Among monkeys, there are dominant animals and those that are further down in the hierarchy of the group. Exactly such primates are happy when the food in the Augsburg Zoo is distributed with a so-called litter scoop. “The food is distributed across the entire enclosure. Then there is no risk of the dominant animals getting everything,” says curator Thomas Lipp. A throwing shovel costs 40 euros; donors can order it via the zoo’s Christmas wish list and send it directly to the zoo.
The Augsburg Zoo has been presenting for Christmas for a few years now a wish list of toys and equipment for the animals together. Other zoos in Germany have already come up with the idea. The Augsburg people have already received some throwing shovels, not just for their primates, but bungee ropes, scratching brushes and scent balls for big cats have also been delivered. “The response is very good. We think it’s nice that so many people want to do something good for the animals,” says Lipp.
The scent ball, for example, is a toy that you cannot buy in normal pet stores. The keepers put different scents into the balls; they work with cinnamon, for example, and often with feces – especially from prey animals. “This allows the big cats to live out their hunting instinct,” says Lipp. Experts call this “enrichment”. In the wild, animals are busy all day long, for example searching for food. In the zoo, the food is delivered free of charge, but the keepers there have to ensure that the animals in the enclosure are kept busy. Lipp explains that a lot of things, especially in big cats, come from the olfactory cells. The play balls can be attached with a bungee cord, which can withstand even strong cats, bears or elephants. The animals then occupy themselves with it for a while before their interest wanes again. “That’s why we alternate with the toys so the animals don’t get bored.”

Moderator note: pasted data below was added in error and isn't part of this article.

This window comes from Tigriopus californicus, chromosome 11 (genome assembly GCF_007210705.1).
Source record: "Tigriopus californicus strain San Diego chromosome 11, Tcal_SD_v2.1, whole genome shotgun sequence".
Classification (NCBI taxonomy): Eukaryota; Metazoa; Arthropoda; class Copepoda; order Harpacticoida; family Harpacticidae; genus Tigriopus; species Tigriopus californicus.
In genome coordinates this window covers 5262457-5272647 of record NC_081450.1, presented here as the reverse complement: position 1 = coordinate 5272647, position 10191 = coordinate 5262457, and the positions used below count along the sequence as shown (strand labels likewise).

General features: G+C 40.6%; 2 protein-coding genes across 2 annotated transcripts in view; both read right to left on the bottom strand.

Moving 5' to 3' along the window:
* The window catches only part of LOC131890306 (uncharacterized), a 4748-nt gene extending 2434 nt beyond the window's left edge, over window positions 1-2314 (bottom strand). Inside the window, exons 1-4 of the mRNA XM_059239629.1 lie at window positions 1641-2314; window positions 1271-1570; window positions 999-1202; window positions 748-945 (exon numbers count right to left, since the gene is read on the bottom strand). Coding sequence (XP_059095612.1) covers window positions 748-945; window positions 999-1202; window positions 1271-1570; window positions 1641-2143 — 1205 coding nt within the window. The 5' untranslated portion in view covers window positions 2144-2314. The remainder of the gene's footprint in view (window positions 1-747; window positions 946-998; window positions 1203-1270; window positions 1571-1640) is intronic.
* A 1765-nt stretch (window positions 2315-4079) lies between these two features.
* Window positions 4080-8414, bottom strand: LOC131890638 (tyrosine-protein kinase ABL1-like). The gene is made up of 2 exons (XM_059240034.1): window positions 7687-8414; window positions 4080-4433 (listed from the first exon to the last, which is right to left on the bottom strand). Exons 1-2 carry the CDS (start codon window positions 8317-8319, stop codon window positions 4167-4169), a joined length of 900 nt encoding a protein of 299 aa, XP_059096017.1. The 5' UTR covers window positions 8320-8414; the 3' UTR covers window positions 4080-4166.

Secateurs or garden waste bags are also on the wish list, not just utensils that are intended directly for the animals. The claw knife sharpener is suitable for manicures and pedicures of hoofed animals, scratching brushes like dwarf goats, cattle, antelopes and also giraffes. There are also expensive devices on the list, such as a professional landing net that costs 700 euros. “Many zoo animals are stronger than a normal pet, so special equipment made of sturdy material is needed to capture them for the vet, for example,” says Lipp. But there are also inexpensive requests: a small water basin for the local fire salamanders costs 14 euros.
A favorite trick of keepers is to hide food. Normal cardboard rolls or packages wrapped in wrapping paper are sufficient. The animals then have to make an effort to get the food. Tennis balls can be easily cut open to hide pellets or sunflower seeds that chimpanzees can finger, for example. Especially for primates like chimpanzees, the keepers come up with more elaborate games to ask the animals puzzles. Lipp gives the example of so-called poking boxes, in which the animals can push food back and forth with a wooden stick and thus get it out of the box. Some of the Augsburg chimpanzees are much more skilled at this than others.
Of course, the animals in the zoo don’t realize that Christmas is coming. One or two warmth-loving animals only long for summer to return in the icy cold and snowfall. However, there are certainly animals such as chimpanzees or the goats in the petting zoo with whom keepers are more close and therefore have a more intimate relationship than with aloof zoo animals. At the festival, these animals not only receive scratching brushes or tennis balls with hidden food – but also one or two more cuddles.